Limiting Specific User Connections

  • RonMexico

    Hall of Fame

    Points: 3340

    Our environment has a set of users that use a third party app to connect to SQL Server. The problem is that these users like to open up multiple connections and run concurrent queries against the data which sometimes can hinder performance. I would like to limit the amount of connections this group can make and my first thought it to have a trigger.

    CREATE TRIGGER ConnectionLimit
    IF ORIGINAL_LOGIN()= 'TestUser'
    FROM sys.dm_exec_sessions
    WHERE is_user_process = 1
    And original_login_name = ORIGINAL_LOGIN()
    ) > 4
    PRINT 'The login [' + ORIGINAL_LOGIN() + '] has exceeded the concurrent session limit.'

    This would cap the user(s) at four connections. I'm curious to see what other people think about this method and if there is a better way to achieve limiting the connections. Is there anything else I should watch out for if I go this route?

  • Jeff Moden

    SSC Guru

    Points: 996622

    If you have the enterprise edition, you could use the Resource Governor.  I've not done a deep read on the trigger you wrote but that would also work.

    You should give people a heads up as to what you're doing and why, though.  Perhaps you could take a look at people's queries from the app and help them make it so that they run faster and use fewer resources.  After all, they're trying to do THEIR JOB and it's up to people like us to help them do it.


    --Jeff Moden

    RBAR is pronounced "ree-bar" and is a "Modenism" for Row-By-Agonizing-Row.
    First step towards the paradigm shift of writing Set Based code:
    ________Stop thinking about what you want to do to a ROW... think, instead, of what you want to do to a COLUMN.
    "Change is inevitable... change for the better is not".
    "If "pre-optimization" is the root of all evil, then what does the resulting no optimization lead to?"

    Helpful Links:
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  • RonMexico

    Hall of Fame

    Points: 3340

    I'll take a look at the resource governor as well. Thanks for the tip.

    Previous communication to limit the number of connections hasn't worked. Some users run up to 20 at a time and it isn't so much poorly written queries as it is the amount of data being queried. I'm more or less looking at this option and the feasibility of it in case it has to come to it.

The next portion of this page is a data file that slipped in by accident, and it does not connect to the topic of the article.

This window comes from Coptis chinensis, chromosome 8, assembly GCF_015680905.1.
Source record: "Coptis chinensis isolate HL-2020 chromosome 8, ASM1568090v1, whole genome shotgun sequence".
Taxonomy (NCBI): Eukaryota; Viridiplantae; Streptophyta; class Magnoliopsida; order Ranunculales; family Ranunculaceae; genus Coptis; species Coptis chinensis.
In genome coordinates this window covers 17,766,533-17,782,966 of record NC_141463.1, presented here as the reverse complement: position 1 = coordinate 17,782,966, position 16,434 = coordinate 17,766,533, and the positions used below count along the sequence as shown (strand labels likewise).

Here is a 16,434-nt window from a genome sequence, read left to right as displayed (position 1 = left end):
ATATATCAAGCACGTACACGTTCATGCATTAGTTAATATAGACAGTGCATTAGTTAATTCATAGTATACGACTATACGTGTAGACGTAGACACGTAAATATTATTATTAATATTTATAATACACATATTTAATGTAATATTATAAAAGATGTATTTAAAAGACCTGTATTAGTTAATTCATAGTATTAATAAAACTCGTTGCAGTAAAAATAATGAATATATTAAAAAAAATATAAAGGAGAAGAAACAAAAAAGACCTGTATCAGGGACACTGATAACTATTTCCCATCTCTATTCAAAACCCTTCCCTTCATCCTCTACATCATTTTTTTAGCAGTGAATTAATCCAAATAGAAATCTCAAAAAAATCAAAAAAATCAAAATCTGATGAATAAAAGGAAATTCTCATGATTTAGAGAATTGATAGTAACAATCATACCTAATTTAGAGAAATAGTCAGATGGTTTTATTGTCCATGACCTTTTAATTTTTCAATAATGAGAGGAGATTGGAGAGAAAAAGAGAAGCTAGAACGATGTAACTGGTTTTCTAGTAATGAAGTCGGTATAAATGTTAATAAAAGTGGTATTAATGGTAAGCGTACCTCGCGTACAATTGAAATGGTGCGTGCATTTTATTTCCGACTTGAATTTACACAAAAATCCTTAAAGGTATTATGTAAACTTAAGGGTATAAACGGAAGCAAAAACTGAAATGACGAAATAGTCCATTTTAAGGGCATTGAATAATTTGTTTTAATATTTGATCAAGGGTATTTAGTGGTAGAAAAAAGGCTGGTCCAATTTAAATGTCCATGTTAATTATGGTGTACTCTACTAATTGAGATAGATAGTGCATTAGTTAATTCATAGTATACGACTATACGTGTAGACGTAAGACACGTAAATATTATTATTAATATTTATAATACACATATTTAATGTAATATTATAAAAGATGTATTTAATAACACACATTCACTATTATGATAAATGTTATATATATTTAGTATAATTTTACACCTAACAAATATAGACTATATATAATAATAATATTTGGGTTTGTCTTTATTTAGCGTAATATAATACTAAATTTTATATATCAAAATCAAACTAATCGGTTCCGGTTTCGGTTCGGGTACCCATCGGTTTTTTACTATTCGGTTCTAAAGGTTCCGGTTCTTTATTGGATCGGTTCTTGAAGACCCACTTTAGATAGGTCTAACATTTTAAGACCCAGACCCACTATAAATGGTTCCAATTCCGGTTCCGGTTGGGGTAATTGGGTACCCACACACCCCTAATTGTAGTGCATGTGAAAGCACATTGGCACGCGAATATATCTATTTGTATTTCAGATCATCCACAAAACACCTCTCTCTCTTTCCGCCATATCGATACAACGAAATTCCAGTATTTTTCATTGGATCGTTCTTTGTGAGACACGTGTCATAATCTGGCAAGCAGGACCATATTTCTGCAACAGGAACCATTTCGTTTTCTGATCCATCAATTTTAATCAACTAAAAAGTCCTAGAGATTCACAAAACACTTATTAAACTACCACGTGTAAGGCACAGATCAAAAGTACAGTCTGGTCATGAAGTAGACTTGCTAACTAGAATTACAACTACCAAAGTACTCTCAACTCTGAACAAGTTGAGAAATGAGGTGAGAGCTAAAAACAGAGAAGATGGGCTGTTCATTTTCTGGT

• Andrew P

    SSCarpal Tunnel

    Points: 4493

    It sounds like you're on the right path - seeing this as a final option given that this behavior is severely impacting the business. I think it will work.

    I second that Resource Governor would be a preferable option - that would give them a pool of resource limits, and would throttle them if they hit it, instead of actively giving them application error messages and forcing a response.

    Is there potential to use this to request increased server resources/hardware to cope with the increased load, or if those queries are going parallel and using high CPU, can you reduce MAXDOP to reduce their impact on other queries? This would affect queries from other users/applications too.

    Consider whether the end-user having 20 windows open is most efficient for delivering business value. If it is, then you're adding a constraint to that process, and that needs to be best for the whole business. This method will also force a response when new sessions fail. Cap this as high as you can tolerate.

    Keep communicating to those users that you have reviewed the alternatives, and that this genuinely is the most appropriate decision for the business.

    It sounds like you have already, but be sure you understand the application behavior and are only cutting the high-resource use sessions. For example, SQL Server Management Studio has one open session for Intellisense, one for the Object Explorer, and one for each open query tab.

    This is one I highly suggest testing first - I've locked everyone out of a development instance before through a bad server trigger!

    • This reply was modified 2 months, 3 weeks ago by  Andrew P.

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